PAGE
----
Restrict Access to Cisco Switch Based on IP Address

For added security, I wanted to restrict access to my Cisco SG300-10 switch to only one IP address in my local subnet. After initially configuring my new switch a few weeks backs, I wasn’t happy knowing that anyone connected to my LAN or WLAN could get to the login page by just knowing the IP address for the device.

I ended up sifting through the 500-page manual to figure out how to go about blocking all IP addresses except the ones that I wanted for management access. After a lot of testing and several posts to the Cisco forums, I figured it out! In this article, I’ll walk you through the steps to configure access profiles and profiles rules for your Cisco switch.

Note: The following method I am going to describe also allows you to restrict access to any number of enabled services on your switch. For example, you can restrict access to SSH, HTTP, HTTPS, Telnet, or all of these services by IP address. 

Create Management Access Profile & Rules

To get started, log into the web interface for your switch and expand Security and then expand Mgmt Access Method. Go ahead and click on Access Profiles.

The first thing we need to do is create a new access profile. By default, you should only see the Console Only profile. Also, you’ll notice at the top that None is selected next to Active Access Profile. Once we have created our profile and rules, we’ll have to select the name of the profile here in order to activate it.

Now click on the Add button and this should bring up a dialog box where you’ll be able to name your new profile and also add the first rule for the new profile.

At the top, give your new profile a name. All the other fields relate to the first rule that will be added to the new profile. For Rule Priority, you have to choose a value between 1 and 65535. The way Cisco works is that the rule with the lowest priority is applied first. If it doesn’t match, then the next rule with the lowest priority is applied.

In my example, I chose a priority of 1 because I want this rule to be processed first. This rule will be the one that allows the IP address that I want to give access to the switch. Under Management Method, you can either choose a specific service or choose all, which will restrict everything. In my case, I chose all because I only have SSH and HTTPS enabled anyway and I manage both services from one computer.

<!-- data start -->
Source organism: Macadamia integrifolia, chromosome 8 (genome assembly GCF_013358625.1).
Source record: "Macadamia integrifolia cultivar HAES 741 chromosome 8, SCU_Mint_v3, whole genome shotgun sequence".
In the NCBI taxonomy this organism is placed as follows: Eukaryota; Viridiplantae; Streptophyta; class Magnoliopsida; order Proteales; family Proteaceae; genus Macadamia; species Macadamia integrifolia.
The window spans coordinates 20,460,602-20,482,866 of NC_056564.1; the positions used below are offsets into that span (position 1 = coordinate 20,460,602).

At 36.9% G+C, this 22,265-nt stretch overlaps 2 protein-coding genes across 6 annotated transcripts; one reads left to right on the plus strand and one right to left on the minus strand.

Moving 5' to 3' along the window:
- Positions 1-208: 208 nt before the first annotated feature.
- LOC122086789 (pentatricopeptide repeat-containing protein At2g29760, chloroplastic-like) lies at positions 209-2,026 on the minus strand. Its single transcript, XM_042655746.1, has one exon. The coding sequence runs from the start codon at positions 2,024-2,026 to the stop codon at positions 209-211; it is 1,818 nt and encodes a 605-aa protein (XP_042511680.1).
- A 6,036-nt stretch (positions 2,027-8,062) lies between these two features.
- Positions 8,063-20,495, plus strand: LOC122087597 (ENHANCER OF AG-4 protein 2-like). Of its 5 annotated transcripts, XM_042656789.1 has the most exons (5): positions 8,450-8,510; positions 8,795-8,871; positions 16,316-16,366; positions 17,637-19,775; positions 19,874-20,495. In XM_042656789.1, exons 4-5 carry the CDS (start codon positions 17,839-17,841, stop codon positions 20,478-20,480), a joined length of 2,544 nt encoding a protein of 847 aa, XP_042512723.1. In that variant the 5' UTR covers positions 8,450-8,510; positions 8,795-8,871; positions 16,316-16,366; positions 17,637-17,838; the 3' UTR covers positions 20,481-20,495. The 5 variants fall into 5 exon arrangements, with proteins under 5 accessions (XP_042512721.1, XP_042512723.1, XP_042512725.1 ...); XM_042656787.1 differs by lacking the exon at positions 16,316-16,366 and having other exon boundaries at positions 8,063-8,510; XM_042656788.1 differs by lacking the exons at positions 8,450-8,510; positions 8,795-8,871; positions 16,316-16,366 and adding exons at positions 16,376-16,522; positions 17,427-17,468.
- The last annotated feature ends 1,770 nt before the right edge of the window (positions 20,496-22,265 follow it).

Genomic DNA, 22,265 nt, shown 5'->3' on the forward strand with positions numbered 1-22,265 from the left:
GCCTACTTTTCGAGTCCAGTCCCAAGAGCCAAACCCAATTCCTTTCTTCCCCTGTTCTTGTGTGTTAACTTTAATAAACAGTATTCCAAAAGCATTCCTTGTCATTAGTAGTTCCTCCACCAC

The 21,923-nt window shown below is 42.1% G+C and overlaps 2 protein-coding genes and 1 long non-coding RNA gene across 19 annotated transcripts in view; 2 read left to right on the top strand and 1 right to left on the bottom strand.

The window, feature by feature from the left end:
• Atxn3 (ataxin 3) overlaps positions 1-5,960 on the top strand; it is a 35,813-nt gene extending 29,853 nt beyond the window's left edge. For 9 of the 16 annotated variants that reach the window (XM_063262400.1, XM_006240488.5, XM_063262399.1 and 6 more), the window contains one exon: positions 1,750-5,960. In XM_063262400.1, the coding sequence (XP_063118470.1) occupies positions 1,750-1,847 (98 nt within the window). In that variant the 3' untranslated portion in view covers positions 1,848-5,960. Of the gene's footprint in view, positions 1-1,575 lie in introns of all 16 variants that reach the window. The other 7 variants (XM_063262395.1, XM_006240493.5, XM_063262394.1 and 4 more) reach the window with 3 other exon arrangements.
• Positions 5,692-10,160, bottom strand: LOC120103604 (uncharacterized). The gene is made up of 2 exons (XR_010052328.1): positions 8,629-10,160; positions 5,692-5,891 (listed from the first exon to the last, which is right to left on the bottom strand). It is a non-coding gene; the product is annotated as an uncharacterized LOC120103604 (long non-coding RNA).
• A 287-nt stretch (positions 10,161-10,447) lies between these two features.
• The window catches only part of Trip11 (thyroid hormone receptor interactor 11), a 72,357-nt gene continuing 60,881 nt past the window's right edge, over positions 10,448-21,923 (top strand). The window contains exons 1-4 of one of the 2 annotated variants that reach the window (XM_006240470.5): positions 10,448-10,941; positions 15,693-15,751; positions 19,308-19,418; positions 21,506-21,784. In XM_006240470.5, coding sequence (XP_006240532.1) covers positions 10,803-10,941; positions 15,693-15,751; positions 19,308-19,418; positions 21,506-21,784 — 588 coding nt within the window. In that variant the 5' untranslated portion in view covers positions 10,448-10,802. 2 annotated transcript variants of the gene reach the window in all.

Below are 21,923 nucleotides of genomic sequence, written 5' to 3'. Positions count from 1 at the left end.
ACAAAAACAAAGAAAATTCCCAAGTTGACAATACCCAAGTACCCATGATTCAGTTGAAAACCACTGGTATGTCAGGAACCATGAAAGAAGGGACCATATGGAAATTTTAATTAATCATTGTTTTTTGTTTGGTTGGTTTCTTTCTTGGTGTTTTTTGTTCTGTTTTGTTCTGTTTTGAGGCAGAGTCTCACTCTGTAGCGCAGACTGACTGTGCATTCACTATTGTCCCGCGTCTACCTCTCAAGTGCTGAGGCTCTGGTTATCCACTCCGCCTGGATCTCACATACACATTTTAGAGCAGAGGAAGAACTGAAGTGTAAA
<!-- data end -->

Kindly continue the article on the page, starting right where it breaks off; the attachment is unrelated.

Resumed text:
Note that if you want to secure only SSH and HTTPS, then you’ll need to create two separate rules. The Action can only be Deny or Permit. For my example, I chose Permit since this will be for the allowed IP. Next, you can apply the rule to a specific interface on the device or you can just leave it at All so that it applies to all ports.

Under Applies to Source IP Address, we have to choose User Defined here and then choose Version 4, unless you are working in an IPv6 environment in which case you would choose Version 6. Now type in the IP address that will be allowed access and type in a network mask that matches all the relevant bits to be looked at.

For example, since my IP address is 192.168.1.233, the whole IP address needs to be examined and hence I need a network mask of 255.255.255.255. If I wanted the rule to apply to everyone on the entire subnet, then I would use a mask of 255.255.255.0. That would mean anyone with a 192.168.1.x address would be permitted. That’s not what I want to do, obviously, but hopefully that explains how to use the network mask. Note that the network mask is not the subnet mask for your network. The network mask simply says which bits Cisco should look at when applying the rule.

Click Apply and you should now have a new access profile and rule! Click on Profile Rules in the left-hand menu and you should see the new rule listed at the top.

Now we need to add our second rule. To do this, click on the Add button shown under the Profile Rule Table.

The second rule is really simple. Firstly, make sure that the Access Profile Name is the same one we just created. Now, we just give the rule a priority of 2 and choose Deny for the Action. Make sure everything else is set to All. This means that all IP addresses will be blocked. However, since our first rule will be processed first, that IP address will be permitted. Once a rule is matched, the other rules are ignored. If an IP address doesn’t match the first rule, it’ll come to this second rule, where it will match and be blocked. Nice!

Finally, we have to activate the new access profile. To do that, go back to Access Profiles and select the new profile from the drop down list at the top (next to Active Access Profile). Make sure to click Apply and you should be good to go.

Remember that the configuration is currently only saved in the running config. Make sure you go to Administration File ManagementCopy/Save Configuration to copy the running config to the startup config.

If you want to allow more than one IP address access to the switch, just create another rule like the first one, but give it a higher priority. You’ll also have to make sure that you change the priority for the Deny rule so that it has a higher priority than all of the Permit rules. If you run into any problems or can’t get this to work, feel free to post in the comments and I’ll try to help. Enjoy!

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